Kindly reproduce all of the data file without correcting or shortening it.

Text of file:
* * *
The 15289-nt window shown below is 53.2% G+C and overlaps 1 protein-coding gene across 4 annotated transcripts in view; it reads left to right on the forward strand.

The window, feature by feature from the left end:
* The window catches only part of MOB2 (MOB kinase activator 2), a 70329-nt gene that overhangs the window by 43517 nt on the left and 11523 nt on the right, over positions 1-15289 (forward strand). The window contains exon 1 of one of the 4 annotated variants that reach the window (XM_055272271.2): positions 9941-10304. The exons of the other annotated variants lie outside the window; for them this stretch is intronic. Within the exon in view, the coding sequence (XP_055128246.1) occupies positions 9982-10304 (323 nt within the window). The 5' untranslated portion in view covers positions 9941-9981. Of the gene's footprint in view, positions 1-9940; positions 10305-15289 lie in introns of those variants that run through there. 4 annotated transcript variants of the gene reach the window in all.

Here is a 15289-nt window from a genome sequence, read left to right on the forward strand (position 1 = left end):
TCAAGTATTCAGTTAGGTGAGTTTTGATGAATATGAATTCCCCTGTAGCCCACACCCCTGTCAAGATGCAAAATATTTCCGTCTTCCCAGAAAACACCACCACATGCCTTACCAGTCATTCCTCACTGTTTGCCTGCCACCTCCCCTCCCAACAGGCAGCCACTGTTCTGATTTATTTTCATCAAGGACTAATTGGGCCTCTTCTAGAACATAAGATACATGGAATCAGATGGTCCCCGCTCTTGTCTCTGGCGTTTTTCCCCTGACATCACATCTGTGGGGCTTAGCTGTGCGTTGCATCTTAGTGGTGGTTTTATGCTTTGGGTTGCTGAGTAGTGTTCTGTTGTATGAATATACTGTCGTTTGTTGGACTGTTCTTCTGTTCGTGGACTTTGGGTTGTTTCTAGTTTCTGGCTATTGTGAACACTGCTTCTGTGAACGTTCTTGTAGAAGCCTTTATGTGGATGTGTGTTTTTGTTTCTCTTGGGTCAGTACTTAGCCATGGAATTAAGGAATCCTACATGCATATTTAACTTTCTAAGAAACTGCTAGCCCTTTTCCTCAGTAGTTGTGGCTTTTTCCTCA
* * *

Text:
The 15289-nt window shown below is 53.2% G+C and overlaps 1 protein-coding gene across 4 annotated transcripts in view; it reads left to right on the forward strand.

The window, feature by feature from the left end:
* The window catches only part of MOB2 (MOB kinase activator 2), a 70329-nt gene that overhangs the window by 43517 nt on the left and 11523 nt on the right, over positions 1-15289 (forward strand). The window contains exon 1 of one of the 4 annotated variants that reach the window (XM_055272271.2): positions 9941-10304. The exons of the other annotated variants lie outside the window; for them this stretch is intronic. Within the exon in view, the coding sequence (XP_055128246.1) occupies positions 9982-10304 (323 nt within the window). The 5' untranslated portion in view covers positions 9941-9981. Of the gene's footprint in view, positions 1-9940; positions 10305-15289 lie in introns of those variants that run through there. 4 annotated transcript variants of the gene reach the window in all.

Here is a 15289-nt window from a genome sequence, read left to right on the forward strand (position 1 = left end):
TCAAGTATTCAGTTAGGTGAGTTTTGATGAATATGAATTCCCCTGTAGCCCACACCCCTGTCAAGATGCAAAATATTTCCGTCTTCCCAGAAAACACCACCACATGCCTTACCAGTCATTCCTCACTGTTTGCCTGCCACCTCCCCTCCCAACAGGCAGCCACTGTTCTGATTTATTTTCATCAAGGACTAATTGGGCCTCTTCTAGAACATAAGATACATGGAATCAGATGGTCCCCGCTCTTGTCTCTGGCGTTTTTCCCCTGACATCACATCTGTGGGGCTTAGCTGTGCGTTGCATCTTAGTGGTGGTTTTATGCTTTGGGTTGCTGAGTAGTGTTCTGTTGTATGAATATACTGTCGTTTGTTGGACTGTTCTTCTGTTCGTGGACTTTGGGTTGTTTCTAGTTTCTGGCTATTGTGAACACTGCTTCTGTGAACGTTCTTGTAGAAGCCTTTATGTGGATGTGTGTTTTTGTTTCTCTTGGGTCAGTACTTAGCCATGGAATTAAGGAATCCTACATGCATATTTAACTTTCTAAGAAACTGCTAGCCCTTTTCCTCAGTAGTTGTGGCTTTTTCCTCA